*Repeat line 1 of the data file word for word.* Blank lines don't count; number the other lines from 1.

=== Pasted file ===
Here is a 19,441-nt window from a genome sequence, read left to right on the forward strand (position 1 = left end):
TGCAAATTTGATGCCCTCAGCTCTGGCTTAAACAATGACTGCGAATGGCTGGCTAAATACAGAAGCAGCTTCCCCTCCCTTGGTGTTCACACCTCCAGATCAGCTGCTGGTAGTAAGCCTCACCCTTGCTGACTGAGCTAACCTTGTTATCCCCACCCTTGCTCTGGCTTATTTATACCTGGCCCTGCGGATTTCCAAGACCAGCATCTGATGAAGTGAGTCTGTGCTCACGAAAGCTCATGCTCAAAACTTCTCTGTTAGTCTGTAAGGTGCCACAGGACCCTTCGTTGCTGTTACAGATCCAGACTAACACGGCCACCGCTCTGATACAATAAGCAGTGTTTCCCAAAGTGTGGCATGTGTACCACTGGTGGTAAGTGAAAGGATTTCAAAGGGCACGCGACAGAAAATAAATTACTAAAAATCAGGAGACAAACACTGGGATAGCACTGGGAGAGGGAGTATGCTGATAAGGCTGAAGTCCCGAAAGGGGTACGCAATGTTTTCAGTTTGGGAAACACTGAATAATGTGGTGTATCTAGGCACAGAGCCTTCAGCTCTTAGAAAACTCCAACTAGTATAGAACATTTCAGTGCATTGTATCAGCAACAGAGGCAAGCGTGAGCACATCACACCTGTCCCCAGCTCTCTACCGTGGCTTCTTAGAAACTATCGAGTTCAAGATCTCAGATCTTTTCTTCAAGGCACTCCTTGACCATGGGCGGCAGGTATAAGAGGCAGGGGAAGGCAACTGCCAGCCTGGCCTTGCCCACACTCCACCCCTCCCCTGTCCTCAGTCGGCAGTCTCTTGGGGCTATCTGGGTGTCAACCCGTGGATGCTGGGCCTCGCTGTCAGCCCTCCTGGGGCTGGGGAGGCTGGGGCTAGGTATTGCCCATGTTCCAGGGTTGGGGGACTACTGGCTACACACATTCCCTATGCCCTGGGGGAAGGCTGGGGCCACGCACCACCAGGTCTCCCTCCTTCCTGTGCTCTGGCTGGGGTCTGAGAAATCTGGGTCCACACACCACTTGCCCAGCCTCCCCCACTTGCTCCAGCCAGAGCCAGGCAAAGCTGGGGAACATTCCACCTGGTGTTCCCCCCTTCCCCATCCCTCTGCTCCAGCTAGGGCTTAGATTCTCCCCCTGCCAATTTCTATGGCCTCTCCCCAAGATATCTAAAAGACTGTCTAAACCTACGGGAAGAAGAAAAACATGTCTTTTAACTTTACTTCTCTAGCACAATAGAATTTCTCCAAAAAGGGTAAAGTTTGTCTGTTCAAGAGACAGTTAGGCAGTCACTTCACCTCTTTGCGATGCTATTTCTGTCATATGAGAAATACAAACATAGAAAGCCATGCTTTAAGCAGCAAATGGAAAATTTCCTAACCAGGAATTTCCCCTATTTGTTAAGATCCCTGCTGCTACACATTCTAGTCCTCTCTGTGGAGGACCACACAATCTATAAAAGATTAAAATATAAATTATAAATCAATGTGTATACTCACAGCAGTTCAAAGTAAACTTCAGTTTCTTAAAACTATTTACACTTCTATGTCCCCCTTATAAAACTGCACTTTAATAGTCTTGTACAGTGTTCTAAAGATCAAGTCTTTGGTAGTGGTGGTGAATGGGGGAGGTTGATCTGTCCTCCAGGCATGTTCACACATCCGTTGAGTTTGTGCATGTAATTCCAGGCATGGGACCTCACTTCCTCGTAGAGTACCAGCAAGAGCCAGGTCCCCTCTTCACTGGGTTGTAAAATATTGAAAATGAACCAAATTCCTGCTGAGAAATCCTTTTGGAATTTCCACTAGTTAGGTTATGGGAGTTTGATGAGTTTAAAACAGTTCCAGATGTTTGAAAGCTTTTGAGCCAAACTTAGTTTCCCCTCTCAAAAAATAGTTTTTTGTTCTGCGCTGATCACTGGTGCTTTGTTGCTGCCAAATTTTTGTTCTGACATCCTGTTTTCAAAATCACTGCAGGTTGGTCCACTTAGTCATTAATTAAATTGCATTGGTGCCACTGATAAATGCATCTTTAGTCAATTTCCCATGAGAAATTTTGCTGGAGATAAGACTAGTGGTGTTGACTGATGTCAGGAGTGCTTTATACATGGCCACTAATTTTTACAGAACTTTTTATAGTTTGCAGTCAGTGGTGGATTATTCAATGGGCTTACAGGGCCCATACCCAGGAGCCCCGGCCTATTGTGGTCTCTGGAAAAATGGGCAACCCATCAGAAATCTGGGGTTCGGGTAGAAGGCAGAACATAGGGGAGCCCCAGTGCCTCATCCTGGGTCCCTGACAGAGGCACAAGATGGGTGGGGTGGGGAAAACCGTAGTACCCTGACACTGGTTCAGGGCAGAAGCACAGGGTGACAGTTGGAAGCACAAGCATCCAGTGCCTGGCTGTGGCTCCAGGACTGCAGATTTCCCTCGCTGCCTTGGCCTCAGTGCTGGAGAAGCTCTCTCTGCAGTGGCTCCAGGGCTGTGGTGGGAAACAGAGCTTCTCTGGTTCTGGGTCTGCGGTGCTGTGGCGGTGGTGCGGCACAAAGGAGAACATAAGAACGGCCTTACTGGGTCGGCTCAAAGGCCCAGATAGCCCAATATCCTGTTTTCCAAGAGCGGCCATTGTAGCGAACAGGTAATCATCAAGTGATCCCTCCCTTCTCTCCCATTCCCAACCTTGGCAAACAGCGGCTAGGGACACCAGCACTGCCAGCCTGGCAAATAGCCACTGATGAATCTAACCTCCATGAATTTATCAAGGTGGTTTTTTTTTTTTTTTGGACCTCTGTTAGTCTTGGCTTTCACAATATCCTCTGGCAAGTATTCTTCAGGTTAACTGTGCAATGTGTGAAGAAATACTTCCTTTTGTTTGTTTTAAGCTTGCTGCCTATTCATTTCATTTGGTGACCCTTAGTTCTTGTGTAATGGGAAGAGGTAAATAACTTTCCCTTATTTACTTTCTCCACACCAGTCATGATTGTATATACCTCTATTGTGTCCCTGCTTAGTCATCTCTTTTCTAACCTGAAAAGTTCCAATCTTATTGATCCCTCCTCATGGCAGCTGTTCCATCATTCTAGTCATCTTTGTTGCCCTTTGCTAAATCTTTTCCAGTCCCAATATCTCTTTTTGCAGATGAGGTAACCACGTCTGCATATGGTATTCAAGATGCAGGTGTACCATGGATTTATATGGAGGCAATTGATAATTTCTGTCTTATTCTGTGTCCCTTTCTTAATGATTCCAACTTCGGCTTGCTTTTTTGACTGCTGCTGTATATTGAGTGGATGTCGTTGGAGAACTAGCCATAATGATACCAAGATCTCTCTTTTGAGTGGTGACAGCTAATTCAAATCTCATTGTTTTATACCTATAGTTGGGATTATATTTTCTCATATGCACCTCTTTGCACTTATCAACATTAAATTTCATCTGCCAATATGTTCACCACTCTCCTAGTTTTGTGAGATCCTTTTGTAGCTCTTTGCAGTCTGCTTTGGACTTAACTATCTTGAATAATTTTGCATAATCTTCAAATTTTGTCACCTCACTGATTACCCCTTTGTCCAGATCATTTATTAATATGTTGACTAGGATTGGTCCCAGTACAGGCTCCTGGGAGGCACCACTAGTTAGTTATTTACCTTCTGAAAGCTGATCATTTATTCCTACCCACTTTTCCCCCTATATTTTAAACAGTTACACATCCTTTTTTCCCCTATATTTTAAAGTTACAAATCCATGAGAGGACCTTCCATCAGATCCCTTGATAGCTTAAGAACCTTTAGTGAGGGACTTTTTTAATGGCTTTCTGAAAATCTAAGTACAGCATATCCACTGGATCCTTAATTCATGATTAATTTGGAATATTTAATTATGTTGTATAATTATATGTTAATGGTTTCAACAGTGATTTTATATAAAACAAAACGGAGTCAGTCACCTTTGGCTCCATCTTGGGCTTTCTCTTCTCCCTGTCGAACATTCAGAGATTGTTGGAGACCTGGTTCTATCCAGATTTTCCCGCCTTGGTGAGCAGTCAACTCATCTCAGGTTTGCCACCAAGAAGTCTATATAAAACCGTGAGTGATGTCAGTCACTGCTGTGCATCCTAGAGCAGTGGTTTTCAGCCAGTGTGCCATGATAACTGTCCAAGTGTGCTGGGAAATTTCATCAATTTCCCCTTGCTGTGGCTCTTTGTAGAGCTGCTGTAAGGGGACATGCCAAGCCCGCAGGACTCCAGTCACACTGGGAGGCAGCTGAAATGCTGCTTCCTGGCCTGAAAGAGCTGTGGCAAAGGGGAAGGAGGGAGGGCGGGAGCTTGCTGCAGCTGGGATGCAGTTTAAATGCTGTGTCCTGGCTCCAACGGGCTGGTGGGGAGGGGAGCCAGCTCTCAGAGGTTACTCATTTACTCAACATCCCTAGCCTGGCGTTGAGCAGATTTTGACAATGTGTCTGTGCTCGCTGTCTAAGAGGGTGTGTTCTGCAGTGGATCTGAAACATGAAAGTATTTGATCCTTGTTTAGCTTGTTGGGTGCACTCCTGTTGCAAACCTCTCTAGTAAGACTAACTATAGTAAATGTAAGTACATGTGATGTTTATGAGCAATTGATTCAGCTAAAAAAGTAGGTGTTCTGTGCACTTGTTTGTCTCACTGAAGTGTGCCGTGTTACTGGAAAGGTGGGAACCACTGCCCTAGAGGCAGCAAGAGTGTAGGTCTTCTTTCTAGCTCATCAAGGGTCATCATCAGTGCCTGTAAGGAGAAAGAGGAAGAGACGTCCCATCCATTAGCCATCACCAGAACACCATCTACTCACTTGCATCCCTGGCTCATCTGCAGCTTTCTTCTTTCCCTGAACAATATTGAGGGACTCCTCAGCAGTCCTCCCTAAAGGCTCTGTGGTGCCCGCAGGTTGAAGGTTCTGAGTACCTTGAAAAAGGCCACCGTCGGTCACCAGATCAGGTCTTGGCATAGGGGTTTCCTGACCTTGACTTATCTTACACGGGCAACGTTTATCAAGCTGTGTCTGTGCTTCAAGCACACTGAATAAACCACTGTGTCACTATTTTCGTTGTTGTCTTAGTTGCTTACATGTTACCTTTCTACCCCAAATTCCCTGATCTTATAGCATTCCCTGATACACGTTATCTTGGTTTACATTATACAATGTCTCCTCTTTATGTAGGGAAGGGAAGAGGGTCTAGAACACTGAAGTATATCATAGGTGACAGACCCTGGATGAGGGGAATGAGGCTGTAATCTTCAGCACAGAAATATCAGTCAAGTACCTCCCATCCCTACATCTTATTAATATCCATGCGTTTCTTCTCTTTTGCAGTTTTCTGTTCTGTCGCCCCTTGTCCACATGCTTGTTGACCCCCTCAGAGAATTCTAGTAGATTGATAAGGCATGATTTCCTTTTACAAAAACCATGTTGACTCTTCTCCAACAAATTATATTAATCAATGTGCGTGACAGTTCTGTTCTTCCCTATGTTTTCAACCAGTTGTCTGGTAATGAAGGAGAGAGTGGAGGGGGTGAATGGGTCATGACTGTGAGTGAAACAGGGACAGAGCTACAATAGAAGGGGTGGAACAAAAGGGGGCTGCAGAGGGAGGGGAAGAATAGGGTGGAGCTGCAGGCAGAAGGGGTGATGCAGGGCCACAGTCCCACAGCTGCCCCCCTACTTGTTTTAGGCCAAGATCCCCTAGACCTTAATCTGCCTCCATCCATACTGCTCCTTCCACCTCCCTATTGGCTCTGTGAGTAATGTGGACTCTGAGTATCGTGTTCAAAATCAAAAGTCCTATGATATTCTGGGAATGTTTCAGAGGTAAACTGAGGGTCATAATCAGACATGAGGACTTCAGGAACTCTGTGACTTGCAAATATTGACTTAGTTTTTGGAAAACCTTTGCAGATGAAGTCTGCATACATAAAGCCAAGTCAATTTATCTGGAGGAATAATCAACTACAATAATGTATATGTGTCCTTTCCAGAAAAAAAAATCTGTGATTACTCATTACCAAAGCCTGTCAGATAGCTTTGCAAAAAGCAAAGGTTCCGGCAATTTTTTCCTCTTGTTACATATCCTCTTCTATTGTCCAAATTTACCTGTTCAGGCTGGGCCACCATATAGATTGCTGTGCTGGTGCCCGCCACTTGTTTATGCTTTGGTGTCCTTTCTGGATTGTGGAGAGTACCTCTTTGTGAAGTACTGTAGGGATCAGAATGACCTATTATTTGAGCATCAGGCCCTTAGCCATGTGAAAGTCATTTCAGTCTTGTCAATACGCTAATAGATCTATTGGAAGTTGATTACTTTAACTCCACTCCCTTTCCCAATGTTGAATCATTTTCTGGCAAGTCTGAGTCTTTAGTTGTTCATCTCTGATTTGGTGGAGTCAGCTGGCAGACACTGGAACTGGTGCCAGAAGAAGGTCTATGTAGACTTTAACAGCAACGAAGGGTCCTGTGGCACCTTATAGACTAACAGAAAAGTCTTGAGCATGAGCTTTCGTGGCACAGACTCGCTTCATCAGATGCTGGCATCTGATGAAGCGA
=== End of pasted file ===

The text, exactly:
Here is a 19,441-nt window from a genome sequence, read left to right on the forward strand (position 1 = left end):